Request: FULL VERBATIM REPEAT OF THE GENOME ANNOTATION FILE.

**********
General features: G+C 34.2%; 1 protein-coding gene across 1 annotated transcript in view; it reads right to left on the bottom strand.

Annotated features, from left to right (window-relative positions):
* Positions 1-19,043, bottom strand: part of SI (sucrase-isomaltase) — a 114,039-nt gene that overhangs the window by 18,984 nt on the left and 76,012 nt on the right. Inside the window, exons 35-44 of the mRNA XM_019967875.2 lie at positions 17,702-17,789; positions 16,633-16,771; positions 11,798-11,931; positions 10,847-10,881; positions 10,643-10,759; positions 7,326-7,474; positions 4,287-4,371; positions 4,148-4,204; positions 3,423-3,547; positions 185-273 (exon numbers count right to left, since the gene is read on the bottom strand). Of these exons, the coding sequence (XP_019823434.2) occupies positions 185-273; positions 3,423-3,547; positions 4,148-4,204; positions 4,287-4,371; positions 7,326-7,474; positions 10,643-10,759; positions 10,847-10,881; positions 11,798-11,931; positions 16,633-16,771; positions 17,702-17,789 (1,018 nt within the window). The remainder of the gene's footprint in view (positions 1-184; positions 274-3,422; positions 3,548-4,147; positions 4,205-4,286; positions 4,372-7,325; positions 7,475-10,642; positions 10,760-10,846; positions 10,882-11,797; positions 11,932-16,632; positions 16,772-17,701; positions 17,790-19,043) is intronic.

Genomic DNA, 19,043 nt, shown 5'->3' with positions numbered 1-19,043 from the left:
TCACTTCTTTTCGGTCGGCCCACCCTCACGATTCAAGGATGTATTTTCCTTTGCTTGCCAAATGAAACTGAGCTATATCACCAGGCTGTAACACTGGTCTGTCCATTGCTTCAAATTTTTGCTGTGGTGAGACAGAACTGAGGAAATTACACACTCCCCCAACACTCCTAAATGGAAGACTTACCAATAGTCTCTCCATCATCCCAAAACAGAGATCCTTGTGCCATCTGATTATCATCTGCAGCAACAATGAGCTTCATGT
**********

General features: G+C 34.2%; 1 protein-coding gene across 1 annotated transcript in view; it reads right to left on the bottom strand.

Annotated features, from left to right (window-relative positions):
* Positions 1-19,043, bottom strand: part of SI (sucrase-isomaltase) — a 114,039-nt gene that overhangs the window by 18,984 nt on the left and 76,012 nt on the right. Inside the window, exons 35-44 of the mRNA XM_019967875.2 lie at positions 17,702-17,789; positions 16,633-16,771; positions 11,798-11,931; positions 10,847-10,881; positions 10,643-10,759; positions 7,326-7,474; positions 4,287-4,371; positions 4,148-4,204; positions 3,423-3,547; positions 185-273 (exon numbers count right to left, since the gene is read on the bottom strand). Of these exons, the coding sequence (XP_019823434.2) occupies positions 185-273; positions 3,423-3,547; positions 4,148-4,204; positions 4,287-4,371; positions 7,326-7,474; positions 10,643-10,759; positions 10,847-10,881; positions 11,798-11,931; positions 16,633-16,771; positions 17,702-17,789 (1,018 nt within the window). The remainder of the gene's footprint in view (positions 1-184; positions 274-3,422; positions 3,548-4,147; positions 4,205-4,286; positions 4,372-7,325; positions 7,475-10,642; positions 10,760-10,846; positions 10,882-11,797; positions 11,932-16,632; positions 16,772-17,701; positions 17,790-19,043) is intronic.

Genomic DNA, 19,043 nt, shown 5'->3' with positions numbered 1-19,043 from the left:
TCACTTCTTTTCGGTCGGCCCACCCTCACGATTCAAGGATGTATTTTCCTTTGCTTGCCAAATGAAACTGAGCTATATCACCAGGCTGTAACACTGGTCTGTCCATTGCTTCAAATTTTTGCTGTGGTGAGACAGAACTGAGGAAATTACACACTCCCCCAACACTCCTAAATGGAAGACTTACCAATAGTCTCTCCATCATCCCAAAACAGAGATCCTTGTGCCATCTGATTATCATCTGCAGCAACAATGAGCTTCATGT